Self-Adapting Parallel Framework for Long-Term Object Tracking

Salim Mohammed Ali
Clemson University
Clemson University, 2015



   author={Mohammed Ali, Salim},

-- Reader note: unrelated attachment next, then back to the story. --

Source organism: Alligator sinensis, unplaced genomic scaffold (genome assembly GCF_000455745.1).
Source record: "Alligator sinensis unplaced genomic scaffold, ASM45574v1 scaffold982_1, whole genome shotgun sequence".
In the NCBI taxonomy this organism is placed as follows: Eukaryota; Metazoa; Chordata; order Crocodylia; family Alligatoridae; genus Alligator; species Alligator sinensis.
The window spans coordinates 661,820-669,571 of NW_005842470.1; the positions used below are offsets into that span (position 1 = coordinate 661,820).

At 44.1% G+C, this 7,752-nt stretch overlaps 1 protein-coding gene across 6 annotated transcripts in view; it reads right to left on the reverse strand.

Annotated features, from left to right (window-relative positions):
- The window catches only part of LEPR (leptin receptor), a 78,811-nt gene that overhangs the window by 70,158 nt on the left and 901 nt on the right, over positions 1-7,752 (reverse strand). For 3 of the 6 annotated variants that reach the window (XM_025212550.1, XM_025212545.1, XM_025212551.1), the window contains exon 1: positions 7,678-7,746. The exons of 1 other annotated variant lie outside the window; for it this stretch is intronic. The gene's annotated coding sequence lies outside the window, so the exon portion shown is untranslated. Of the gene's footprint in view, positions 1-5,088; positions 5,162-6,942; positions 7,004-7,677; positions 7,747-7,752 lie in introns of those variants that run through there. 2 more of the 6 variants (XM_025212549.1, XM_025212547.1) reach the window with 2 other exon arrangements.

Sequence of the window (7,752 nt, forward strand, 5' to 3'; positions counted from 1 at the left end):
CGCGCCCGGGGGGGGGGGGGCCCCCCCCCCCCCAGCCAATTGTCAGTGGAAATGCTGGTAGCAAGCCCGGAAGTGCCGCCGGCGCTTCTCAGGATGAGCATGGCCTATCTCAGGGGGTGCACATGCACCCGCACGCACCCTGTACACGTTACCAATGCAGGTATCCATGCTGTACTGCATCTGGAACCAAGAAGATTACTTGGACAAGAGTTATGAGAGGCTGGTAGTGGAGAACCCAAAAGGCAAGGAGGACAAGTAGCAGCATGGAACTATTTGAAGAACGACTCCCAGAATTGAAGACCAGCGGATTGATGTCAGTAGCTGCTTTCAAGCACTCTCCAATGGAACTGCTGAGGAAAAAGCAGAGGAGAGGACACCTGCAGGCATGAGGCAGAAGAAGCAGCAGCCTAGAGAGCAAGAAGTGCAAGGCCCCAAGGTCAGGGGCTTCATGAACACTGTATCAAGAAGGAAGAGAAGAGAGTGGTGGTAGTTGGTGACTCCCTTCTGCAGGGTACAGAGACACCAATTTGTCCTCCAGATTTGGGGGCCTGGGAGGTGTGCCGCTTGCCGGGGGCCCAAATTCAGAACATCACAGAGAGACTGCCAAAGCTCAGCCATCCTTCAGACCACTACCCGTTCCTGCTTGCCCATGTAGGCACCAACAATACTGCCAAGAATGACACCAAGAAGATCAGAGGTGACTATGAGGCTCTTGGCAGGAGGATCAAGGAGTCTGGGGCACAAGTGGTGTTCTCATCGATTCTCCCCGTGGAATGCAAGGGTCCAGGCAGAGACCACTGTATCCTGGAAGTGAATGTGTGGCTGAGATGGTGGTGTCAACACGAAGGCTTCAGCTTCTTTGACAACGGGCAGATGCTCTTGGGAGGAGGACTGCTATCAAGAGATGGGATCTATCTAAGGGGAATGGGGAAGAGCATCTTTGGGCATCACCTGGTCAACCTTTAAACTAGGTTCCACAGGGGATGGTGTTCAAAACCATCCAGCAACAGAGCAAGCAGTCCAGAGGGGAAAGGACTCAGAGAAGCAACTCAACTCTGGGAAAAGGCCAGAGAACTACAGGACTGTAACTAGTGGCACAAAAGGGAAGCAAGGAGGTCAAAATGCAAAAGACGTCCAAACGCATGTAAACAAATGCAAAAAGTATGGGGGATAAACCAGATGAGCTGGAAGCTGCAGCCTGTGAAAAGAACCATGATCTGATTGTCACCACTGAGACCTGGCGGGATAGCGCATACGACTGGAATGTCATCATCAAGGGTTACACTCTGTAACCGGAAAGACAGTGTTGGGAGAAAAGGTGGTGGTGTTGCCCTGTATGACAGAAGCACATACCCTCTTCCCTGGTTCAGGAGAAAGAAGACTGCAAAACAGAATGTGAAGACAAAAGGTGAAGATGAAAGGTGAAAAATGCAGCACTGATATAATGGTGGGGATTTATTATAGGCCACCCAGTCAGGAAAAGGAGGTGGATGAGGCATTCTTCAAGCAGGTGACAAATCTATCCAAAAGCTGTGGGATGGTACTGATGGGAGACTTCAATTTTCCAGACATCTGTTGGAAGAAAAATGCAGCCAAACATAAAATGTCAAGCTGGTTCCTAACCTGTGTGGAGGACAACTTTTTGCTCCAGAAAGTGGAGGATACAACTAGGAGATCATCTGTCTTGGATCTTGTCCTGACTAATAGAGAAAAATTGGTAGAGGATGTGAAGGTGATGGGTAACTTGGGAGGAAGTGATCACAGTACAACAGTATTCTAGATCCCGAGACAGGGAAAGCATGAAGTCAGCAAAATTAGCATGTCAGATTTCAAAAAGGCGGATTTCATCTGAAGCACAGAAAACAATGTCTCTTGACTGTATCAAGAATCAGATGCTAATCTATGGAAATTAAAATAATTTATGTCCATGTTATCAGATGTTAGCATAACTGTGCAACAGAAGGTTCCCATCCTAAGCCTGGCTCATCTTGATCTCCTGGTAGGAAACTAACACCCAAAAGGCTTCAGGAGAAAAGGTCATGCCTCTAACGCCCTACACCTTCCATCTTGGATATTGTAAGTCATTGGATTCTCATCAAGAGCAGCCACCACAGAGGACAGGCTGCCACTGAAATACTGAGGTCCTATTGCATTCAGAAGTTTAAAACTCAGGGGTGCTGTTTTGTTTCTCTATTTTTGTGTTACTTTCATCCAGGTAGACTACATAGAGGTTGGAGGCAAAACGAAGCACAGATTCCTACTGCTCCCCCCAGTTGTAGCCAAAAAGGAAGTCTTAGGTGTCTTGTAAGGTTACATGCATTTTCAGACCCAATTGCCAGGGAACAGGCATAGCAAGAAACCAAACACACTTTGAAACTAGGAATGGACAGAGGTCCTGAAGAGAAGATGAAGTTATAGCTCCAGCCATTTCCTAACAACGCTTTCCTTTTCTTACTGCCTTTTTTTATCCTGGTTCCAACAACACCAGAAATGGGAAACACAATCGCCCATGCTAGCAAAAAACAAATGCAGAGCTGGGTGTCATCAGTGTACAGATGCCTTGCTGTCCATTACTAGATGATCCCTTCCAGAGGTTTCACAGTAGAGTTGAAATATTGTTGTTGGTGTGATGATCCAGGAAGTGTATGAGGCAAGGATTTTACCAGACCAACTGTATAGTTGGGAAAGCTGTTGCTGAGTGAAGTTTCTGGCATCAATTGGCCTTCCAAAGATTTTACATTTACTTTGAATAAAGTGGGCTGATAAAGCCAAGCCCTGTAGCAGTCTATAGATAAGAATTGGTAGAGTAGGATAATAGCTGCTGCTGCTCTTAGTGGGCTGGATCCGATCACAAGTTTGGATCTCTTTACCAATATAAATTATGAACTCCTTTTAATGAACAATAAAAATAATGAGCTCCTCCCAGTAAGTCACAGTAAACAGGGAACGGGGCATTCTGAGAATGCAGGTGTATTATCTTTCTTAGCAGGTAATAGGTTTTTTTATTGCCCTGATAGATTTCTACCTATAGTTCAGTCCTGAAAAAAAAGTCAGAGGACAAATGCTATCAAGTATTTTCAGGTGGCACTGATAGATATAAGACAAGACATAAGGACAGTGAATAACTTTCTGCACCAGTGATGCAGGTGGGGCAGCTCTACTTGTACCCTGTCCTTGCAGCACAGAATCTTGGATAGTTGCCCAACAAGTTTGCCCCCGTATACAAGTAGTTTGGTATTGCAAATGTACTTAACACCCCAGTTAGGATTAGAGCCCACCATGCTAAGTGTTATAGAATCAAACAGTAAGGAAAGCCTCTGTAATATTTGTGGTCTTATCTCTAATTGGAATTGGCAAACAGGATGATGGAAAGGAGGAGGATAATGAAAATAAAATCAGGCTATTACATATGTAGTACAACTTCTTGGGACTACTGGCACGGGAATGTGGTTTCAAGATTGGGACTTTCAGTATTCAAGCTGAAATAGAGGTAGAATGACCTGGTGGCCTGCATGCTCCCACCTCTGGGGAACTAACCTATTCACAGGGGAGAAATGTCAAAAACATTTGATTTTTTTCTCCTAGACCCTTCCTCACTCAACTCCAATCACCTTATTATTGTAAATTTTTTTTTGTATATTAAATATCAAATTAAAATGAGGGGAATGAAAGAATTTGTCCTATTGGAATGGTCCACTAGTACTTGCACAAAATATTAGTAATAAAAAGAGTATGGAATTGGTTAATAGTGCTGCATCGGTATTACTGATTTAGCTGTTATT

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Object tracking is a crucial field in computer vision that has many uses in human-computer interaction, security and surveillance, video communication and compression, augmented reality, traffic control, etc. Many implementations are introduced in practice, and yet recent methods emphasize on tracking objects adaptively by learning the object’s perspectives and rediscovering it when it becomes untraceable, so that object’s absence problem (in case of occlusion, cluttering or blurring) is resolved. Most of these algorithms have high computational burden on the computational units and need powerful CPUs to attain real-time tracking and high bitrate video processing. These computational units may handle no more than a single video source, making it unsuitable for large-scale implementations like multiple sources or higher resolution videos. In this thesis, we choose one popular algorithm called TLD, Tracking-Learning-Detection, study the core components of the algorithm that impede its performance, and implement these components in a parallel computational environment such as multi-core CPUs, GPUs, etc., also known as heterogeneous computing. OpenCL is used as a development platform to produce parallel kernels for the algorithm. The goals are to create an acceptable heterogeneous computing environment through utilizing current computer technologies, to imbue real-time applications with an alternative implementation methodology, and to circumvent the upcoming limitations of hardware in terms of cost, power, and speedup. We are able to bring true parallel speedup to the existing implementations, which greatly improves the frame rate for long-term object tracking and with some algorithm parameter modification, it provides more accurate object tracking. According to the experiments, developed kernels have achieved a range of performance improvement. As for reduction based kernels, a maximum of 78X speedup is achieved. While for window based kernels, a range of couple hundreds to 2000X speedup is achieved. And for the optical flow tracking kernel, a maximum of 5.7X speedup is recorded. Global speedup is highly dependent on the hardware specifications, especially for memory transfers. With the use of a medium sized input, the self-adapting parallel framework has successfully obtained a fast learning curve and converged to an average of 1.6X speedup compared to the original implementation. Lastly, for future programming convenience, an OpenCL based library is built to facilitate the use of OpenCL programming on parallel hardware devices, hide the complexity of building and compiling OpenCL kernels, and provide a C-based latency measurement tool that is compatible with several operating systems.
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